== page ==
Home CentOS How to flush DNS on Ubuntu and CentOS

How to flush DNS on Ubuntu and CentOS

by Hend Adel
Published: Updated:
flush dns ubuntu centos

DNS (Domain Name Service) is responsible for mapping a website name into the respective IP. Click here to know how to install and configure DNS on Ubuntu.

Therefore, DNS is considered being one of the critical parts of your connection to the internet. To access the frequently visited websites faster, our machines keep track of DNS records, or in other words, it caches it.

What if a website changed its address? It may cause an IP conflict. So, to avoid such a problem, your machine DNS cache should be flushed regularly. Also, clearing your DNS cache will help you removing unneeded data occupying your system and solve some technical problems related to the famous “outdated entries” error.

In this tutorial, we will show you how to flush your DNS on Ubuntu and CentOS operating systems in easy and clear steps.

Flush DNS on Ubuntu Machine

First Method: Flush DNS by using systemd-resolve

Step 1. Before flushing your DNS, you can check DNS statistics using the next command.

sudo systemd-resolve --statistics

The output should be something like that:

Cache Statistics

Cache Statistics

As per the previous screenshot, the current cache size is 6.

Step 2. Flush DNS using systemd-resolve. Since the systemd-resolve daemon is almost running on all Ubuntu systems, then we can use it to clear our DNS cache using the next command.

sudo systemd-resolve --flush-caches

Step 3. Re-run the cache statistics command.

sudo systemd-resolve --statistics

Cache Statistics After Flush

As you can see from the above screenshot, the current cache size parameter is Zero, and that is what we need.

Second Method: Flush Cache using the dns-clean command

Another method to clear our DNS cache is using the next command:

sudo /etc/init.d/dns-clean start

Third Method: Flush Cache for some Ubuntu DNS Services

Next, we will show you some commands for clearing DNS cache for some various DNS services:

  • Flush nscd service DNS Cache:
sudo /etc/init.d/nscd restart
  • Flush BIND service DNS Cache:
sudo /etc/init.d/named restart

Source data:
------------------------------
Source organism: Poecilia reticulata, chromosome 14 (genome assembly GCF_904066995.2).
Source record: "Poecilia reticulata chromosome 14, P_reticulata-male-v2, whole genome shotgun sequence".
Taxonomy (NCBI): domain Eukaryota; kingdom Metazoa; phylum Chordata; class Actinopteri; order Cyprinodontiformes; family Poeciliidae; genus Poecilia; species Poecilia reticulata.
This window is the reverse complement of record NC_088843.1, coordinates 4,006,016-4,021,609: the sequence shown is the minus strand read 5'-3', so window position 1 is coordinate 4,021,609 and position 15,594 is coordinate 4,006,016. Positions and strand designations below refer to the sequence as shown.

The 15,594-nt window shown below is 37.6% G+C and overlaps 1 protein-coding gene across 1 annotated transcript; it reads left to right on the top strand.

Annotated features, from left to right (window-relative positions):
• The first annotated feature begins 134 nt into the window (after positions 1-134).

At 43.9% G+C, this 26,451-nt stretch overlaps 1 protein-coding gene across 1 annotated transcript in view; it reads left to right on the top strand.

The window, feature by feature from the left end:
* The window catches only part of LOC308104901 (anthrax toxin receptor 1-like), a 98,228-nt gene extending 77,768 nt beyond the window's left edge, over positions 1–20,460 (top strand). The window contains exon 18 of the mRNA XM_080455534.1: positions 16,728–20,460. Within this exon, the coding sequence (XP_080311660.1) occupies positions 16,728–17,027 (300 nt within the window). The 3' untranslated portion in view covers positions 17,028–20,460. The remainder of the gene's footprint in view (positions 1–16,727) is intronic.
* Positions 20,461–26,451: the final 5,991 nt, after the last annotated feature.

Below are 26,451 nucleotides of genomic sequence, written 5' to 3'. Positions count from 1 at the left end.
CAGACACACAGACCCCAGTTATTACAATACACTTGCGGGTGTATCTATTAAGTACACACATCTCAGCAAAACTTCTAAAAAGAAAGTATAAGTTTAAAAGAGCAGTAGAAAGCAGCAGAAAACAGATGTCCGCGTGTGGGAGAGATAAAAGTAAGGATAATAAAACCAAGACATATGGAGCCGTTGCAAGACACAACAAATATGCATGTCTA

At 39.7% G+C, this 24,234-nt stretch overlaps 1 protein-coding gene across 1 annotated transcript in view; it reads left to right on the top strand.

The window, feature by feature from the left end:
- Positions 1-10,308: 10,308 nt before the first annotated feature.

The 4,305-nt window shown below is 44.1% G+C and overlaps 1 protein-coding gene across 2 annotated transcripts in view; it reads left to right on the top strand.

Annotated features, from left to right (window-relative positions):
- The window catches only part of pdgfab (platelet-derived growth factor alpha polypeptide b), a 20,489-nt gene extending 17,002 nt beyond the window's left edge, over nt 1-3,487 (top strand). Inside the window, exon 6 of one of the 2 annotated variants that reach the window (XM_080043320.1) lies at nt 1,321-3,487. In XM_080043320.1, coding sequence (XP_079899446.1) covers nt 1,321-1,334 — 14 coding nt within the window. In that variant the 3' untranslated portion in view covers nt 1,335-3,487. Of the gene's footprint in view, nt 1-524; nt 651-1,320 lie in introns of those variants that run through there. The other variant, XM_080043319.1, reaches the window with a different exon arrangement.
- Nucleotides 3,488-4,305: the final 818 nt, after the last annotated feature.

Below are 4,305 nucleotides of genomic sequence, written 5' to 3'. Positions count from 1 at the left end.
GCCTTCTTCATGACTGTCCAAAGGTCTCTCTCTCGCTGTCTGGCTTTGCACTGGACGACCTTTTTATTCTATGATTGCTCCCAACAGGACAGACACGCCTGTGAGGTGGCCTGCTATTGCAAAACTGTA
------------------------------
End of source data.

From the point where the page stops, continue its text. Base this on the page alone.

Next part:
• Flush dnsmasq service DNS Cache:
sudo /etc/init.d/dnsmasq restart
  • If you need to flush the DNS cache for a specific domain, use the following command:
sudo rndc flushname test.com
  • Flush DNS cache for entire LAN:
sudo rndc flush lan
  • Respectively, to flush DNS cache for entire WAN:
sudo rndc flush wan

Flush DNS on CentOS Machine

To clear your system DNS cache on a machine running CentOS platform, you can use the following command.

systemctl restart dnsmasq.service

The output should be something like that:

CentOS Flush DNS

CentOS Flush DNS

That’s all you need to know on how to flush DNS on Ubuntu and CentOS. For any further questions, leave us a comment, and we will be happy helping you.

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Mike McGuffie August 27, 2019 - 5:31 AM

Hi there,
I’m missing as to where the SSL certificates I am to copy to the created folder are.
“Copy your SSL certificates to “/etc/apache2/ssl/ ” folder”

adrian December 5, 2019 - 7:36 AM

why i can’t install the owncloud because in the command line ,they said that can’t locate the owncloud files

Ram N January 28, 2020 - 6:21 PM

Fantastic. Worked like a charm with no tweets. thanks!

Paul C Allsopp April 24, 2021 - 4:20 PM

Like MANY MANY resources on the internet, the assumption is always that what is mentioned works. But what if it doesn’t? Where is the section that says: well if you get “service unknown” you need to do this….?

It seems like many of these articles are nothing more than copies of each other, because they all have the same content, and no real solutions to problems.

Bob April 12, 2022 - 3:23 AM

Well, this is not *quite* all we need to know.
I have a CentOS where *None* of these mentioned tools are availble, yet it still remembers a nodename previously present in its /etc/hosts, and I can’t make it forget that name. So, login to mysql fails from that remote node. And I can’t restart the server-node.

So, you need to rephrase this guide 😛


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